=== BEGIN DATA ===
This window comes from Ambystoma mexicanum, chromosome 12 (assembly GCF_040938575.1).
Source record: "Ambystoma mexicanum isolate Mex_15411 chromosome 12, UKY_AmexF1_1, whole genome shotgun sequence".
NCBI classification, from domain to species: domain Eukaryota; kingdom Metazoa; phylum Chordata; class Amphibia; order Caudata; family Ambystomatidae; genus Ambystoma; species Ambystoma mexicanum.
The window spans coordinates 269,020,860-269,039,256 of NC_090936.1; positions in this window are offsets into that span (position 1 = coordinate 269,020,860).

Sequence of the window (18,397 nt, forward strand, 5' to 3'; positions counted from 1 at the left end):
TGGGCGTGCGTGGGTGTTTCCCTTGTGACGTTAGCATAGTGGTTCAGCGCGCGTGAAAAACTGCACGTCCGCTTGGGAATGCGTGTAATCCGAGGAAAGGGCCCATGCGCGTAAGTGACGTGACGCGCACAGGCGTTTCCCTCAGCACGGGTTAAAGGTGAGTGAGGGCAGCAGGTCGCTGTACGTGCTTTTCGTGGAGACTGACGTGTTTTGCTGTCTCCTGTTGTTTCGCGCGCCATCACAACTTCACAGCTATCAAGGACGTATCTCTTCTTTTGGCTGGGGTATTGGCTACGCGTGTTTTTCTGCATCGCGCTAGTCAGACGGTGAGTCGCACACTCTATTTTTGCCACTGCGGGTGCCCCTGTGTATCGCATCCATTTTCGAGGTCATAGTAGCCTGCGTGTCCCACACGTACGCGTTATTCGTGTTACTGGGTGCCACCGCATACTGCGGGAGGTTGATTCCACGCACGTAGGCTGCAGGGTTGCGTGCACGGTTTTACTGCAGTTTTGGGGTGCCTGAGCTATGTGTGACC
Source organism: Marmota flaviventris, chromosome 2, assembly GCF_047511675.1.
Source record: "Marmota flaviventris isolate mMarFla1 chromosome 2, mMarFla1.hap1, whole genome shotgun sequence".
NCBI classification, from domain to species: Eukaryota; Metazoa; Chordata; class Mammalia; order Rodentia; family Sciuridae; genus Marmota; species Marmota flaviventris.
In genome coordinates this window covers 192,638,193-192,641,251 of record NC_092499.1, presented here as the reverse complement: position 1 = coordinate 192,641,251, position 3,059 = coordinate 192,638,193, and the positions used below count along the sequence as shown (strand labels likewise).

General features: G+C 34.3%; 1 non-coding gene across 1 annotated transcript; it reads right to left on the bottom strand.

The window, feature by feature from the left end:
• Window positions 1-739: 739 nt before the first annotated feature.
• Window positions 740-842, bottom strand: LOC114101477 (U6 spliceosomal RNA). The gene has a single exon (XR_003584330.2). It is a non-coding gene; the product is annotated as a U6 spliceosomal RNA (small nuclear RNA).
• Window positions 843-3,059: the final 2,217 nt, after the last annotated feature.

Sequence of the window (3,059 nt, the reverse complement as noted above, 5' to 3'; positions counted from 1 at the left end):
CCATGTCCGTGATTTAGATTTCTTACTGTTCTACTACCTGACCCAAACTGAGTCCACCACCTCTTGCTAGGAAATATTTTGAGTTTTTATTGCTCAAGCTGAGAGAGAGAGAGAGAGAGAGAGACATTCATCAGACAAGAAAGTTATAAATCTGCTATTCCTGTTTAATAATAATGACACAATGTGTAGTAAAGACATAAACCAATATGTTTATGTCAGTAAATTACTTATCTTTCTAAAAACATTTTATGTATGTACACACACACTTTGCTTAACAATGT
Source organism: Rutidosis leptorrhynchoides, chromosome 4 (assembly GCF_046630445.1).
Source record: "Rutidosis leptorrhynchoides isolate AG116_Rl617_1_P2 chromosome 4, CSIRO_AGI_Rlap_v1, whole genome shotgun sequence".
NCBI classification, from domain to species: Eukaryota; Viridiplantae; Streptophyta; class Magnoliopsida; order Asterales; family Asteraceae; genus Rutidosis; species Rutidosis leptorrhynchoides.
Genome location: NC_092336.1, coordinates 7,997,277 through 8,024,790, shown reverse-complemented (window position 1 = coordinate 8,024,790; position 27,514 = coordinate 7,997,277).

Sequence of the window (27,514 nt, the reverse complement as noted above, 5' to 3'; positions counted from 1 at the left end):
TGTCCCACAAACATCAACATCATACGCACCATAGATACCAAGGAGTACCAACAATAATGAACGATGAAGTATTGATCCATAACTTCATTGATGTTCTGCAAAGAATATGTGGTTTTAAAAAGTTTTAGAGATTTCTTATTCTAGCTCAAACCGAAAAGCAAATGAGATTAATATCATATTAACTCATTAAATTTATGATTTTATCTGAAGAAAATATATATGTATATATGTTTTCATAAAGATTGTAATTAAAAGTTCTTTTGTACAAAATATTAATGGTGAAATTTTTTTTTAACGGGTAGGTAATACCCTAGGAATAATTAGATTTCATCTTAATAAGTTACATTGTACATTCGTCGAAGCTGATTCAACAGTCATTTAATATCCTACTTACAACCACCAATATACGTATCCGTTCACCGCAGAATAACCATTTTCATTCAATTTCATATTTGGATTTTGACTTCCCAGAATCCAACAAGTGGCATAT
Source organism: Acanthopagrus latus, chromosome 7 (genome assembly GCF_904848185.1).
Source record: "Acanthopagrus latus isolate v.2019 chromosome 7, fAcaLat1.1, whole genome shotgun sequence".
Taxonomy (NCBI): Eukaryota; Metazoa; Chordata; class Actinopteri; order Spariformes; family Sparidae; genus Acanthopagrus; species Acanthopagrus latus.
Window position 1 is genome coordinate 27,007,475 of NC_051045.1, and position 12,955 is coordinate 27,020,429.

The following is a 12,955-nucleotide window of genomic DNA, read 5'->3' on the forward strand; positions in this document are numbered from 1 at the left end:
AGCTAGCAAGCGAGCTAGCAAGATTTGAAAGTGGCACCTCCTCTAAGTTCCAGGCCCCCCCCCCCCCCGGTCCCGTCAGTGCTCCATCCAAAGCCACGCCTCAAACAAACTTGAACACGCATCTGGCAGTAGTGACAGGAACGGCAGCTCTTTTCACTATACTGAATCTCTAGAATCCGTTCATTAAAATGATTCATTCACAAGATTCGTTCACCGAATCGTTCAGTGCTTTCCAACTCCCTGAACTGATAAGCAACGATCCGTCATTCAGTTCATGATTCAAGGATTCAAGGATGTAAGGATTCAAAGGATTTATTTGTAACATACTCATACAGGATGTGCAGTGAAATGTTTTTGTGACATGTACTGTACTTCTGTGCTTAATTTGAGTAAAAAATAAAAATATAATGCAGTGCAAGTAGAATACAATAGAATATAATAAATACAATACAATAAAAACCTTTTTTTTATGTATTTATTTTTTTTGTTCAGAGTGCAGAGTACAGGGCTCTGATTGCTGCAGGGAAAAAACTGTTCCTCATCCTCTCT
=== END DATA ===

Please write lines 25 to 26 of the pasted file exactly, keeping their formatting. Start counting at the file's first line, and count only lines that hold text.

Source record: "Acanthopagrus latus isolate v.2019 chromosome 7, fAcaLat1.1, whole genome shotgun sequence".
Taxonomy (NCBI): Eukaryota; Metazoa; Chordata; class Actinopteri; order Spariformes; family Sparidae; genus Acanthopagrus; species Acanthopagrus latus.